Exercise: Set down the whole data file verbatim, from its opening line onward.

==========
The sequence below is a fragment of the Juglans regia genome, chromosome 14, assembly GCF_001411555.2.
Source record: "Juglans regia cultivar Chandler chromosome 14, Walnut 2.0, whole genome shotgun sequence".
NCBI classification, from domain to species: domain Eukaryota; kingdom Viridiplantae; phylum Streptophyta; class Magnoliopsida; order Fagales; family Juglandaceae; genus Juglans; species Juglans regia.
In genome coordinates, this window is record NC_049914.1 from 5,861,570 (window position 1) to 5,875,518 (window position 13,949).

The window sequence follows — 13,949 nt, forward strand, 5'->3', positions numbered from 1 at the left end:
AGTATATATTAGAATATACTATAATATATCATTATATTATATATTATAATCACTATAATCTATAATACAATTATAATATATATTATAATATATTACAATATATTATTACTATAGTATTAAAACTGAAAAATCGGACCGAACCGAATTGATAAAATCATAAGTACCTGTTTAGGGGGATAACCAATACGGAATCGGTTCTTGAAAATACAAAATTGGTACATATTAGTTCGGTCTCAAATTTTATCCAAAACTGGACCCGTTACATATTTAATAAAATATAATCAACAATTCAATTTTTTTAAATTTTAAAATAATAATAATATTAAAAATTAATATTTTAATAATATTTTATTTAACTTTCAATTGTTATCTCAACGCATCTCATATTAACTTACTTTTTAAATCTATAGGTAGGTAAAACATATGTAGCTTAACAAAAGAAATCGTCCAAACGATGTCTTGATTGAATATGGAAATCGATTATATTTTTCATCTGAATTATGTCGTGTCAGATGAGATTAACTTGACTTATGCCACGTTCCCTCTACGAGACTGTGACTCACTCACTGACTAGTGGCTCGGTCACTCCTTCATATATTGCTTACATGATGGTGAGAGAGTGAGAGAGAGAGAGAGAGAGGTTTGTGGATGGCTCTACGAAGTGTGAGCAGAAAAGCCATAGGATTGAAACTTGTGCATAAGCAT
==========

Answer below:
The sequence below is a fragment of the Juglans regia genome, chromosome 14, assembly GCF_001411555.2.
Source record: "Juglans regia cultivar Chandler chromosome 14, Walnut 2.0, whole genome shotgun sequence".
NCBI classification, from domain to species: domain Eukaryota; kingdom Viridiplantae; phylum Streptophyta; class Magnoliopsida; order Fagales; family Juglandaceae; genus Juglans; species Juglans regia.
In genome coordinates, this window is record NC_049914.1 from 5,861,570 (window position 1) to 5,875,518 (window position 13,949).

The window sequence follows — 13,949 nt, forward strand, 5'->3', positions numbered from 1 at the left end:
AGTATATATTAGAATATACTATAATATATCATTATATTATATATTATAATCACTATAATCTATAATACAATTATAATATATATTATAATATATTACAATATATTATTACTATAGTATTAAAACTGAAAAATCGGACCGAACCGAATTGATAAAATCATAAGTACCTGTTTAGGGGGATAACCAATACGGAATCGGTTCTTGAAAATACAAAATTGGTACATATTAGTTCGGTCTCAAATTTTATCCAAAACTGGACCCGTTACATATTTAATAAAATATAATCAACAATTCAATTTTTTTAAATTTTAAAATAATAATAATATTAAAAATTAATATTTTAATAATATTTTATTTAACTTTCAATTGTTATCTCAACGCATCTCATATTAACTTACTTTTTAAATCTATAGGTAGGTAAAACATATGTAGCTTAACAAAAGAAATCGTCCAAACGATGTCTTGATTGAATATGGAAATCGATTATATTTTTCATCTGAATTATGTCGTGTCAGATGAGATTAACTTGACTTATGCCACGTTCCCTCTACGAGACTGTGACTCACTCACTGACTAGTGGCTCGGTCACTCCTTCATATATTGCTTACATGATGGTGAGAGAGTGAGAGAGAGAGAGAGAGAGGTTTGTGGATGGCTCTACGAAGTGTGAGCAGAAAAGCCATAGGATTGAAACTTGTGCATAAGCAT